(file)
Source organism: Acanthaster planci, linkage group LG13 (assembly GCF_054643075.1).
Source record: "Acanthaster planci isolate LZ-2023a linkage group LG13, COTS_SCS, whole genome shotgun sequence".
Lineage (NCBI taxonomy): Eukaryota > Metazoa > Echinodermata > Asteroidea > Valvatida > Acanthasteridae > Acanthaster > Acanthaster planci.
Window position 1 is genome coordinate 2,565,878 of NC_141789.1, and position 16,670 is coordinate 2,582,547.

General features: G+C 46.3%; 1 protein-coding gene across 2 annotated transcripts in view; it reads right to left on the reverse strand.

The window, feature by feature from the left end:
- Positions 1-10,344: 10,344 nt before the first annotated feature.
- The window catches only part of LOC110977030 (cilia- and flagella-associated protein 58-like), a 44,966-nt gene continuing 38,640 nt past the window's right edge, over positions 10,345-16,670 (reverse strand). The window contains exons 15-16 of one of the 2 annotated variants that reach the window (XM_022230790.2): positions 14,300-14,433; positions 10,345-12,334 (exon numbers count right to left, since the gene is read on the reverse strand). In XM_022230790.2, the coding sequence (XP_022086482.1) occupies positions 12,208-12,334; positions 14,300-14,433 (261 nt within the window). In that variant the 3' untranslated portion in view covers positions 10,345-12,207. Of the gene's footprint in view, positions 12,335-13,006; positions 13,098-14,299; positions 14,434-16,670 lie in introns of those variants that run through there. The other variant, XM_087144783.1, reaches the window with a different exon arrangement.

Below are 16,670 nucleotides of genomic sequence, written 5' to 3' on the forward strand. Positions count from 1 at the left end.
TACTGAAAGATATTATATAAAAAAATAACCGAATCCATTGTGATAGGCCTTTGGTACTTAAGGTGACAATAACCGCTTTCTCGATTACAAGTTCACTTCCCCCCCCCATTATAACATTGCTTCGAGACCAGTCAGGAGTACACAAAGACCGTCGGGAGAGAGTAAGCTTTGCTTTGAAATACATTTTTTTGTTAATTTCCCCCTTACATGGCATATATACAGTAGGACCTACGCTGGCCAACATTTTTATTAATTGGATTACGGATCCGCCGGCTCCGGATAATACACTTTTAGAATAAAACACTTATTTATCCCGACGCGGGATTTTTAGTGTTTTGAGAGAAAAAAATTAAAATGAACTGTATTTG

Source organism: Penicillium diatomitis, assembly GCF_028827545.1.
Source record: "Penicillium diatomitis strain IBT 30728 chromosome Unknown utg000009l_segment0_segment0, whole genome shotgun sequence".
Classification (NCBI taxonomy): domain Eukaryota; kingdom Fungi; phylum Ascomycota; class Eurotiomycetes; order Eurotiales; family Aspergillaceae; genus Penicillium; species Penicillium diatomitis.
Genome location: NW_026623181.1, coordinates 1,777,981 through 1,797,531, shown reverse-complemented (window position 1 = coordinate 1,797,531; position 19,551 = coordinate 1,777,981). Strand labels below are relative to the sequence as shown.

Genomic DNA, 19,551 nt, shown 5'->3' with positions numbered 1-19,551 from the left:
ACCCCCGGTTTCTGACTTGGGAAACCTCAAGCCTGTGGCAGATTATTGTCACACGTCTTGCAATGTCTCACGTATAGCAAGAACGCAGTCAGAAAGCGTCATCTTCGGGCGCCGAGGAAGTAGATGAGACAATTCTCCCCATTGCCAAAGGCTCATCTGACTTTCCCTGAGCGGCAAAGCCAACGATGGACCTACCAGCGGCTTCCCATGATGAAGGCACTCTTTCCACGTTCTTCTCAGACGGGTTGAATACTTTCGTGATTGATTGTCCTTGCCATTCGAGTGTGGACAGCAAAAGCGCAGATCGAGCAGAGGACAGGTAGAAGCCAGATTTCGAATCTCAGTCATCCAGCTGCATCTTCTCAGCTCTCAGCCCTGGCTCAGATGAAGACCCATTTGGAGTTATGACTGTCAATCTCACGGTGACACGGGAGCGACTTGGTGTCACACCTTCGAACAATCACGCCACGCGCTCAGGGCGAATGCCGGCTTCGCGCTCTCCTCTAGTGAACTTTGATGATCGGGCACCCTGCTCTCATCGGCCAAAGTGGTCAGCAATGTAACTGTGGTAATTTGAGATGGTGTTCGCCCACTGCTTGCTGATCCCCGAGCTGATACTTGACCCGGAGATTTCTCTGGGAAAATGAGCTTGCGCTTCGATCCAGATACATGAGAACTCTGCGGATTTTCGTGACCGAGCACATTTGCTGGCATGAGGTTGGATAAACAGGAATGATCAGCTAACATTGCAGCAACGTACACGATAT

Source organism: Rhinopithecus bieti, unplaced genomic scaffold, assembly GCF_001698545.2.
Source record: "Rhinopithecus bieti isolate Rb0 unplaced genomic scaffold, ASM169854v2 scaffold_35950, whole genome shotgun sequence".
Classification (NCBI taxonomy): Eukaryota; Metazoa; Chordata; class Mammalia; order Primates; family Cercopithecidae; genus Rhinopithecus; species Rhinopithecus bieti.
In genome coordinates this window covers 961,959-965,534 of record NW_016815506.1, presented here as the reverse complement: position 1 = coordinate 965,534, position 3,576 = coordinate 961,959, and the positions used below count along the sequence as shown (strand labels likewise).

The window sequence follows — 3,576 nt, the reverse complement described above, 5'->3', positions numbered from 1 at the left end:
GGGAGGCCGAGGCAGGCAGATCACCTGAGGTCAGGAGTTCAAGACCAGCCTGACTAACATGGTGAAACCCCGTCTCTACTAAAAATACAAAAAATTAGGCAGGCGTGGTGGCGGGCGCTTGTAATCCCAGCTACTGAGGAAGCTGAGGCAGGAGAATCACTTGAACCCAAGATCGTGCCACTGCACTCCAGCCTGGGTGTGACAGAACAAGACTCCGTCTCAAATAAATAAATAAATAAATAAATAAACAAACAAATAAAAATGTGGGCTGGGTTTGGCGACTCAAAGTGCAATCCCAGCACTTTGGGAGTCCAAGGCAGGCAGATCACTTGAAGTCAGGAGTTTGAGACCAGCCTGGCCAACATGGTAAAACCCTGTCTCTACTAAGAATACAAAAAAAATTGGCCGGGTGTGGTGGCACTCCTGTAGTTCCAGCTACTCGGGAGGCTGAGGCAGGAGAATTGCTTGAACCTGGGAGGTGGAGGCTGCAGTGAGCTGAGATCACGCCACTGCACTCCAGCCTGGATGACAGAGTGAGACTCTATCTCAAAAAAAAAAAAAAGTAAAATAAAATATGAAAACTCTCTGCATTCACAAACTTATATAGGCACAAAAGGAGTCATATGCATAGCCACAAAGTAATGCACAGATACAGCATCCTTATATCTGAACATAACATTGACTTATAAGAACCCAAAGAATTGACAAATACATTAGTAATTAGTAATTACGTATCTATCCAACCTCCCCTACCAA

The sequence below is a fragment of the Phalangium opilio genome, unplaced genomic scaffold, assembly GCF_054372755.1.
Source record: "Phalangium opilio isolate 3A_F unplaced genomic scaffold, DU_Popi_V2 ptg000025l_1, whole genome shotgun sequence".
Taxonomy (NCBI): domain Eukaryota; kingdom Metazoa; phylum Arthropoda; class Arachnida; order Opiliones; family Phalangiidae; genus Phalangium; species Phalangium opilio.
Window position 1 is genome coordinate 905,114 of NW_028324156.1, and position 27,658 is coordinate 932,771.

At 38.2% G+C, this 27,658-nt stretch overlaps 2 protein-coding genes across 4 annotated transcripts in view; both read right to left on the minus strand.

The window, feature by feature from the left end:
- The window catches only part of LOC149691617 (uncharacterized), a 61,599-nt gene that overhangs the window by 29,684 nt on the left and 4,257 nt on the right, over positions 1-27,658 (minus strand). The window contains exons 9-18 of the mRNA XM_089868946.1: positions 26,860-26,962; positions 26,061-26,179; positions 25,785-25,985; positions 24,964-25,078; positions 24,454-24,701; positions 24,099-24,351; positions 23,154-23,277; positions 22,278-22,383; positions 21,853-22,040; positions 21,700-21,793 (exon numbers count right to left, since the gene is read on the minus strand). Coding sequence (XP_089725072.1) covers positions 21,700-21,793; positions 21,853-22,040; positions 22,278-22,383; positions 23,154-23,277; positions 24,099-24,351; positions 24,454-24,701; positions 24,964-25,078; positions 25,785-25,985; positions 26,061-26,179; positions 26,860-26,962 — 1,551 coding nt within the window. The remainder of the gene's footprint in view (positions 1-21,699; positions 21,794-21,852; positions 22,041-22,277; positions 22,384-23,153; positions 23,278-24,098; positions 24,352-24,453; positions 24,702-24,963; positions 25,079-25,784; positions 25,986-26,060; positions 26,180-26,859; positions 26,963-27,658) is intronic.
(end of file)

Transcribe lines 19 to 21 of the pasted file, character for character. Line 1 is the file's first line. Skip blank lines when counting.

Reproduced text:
Classification (NCBI taxonomy): Eukaryota; Metazoa; Chordata; class Mammalia; order Primates; family Cercopithecidae; genus Rhinopithecus; species Rhinopithecus bieti.
In genome coordinates this window covers 961,959-965,534 of record NW_016815506.1, presented here as the reverse complement: position 1 = coordinate 965,534, position 3,576 = coordinate 961,959, and the positions used below count along the sequence as shown (strand labels likewise).

The window sequence follows — 3,576 nt, the reverse complement described above, 5'->3', positions numbered from 1 at the left end: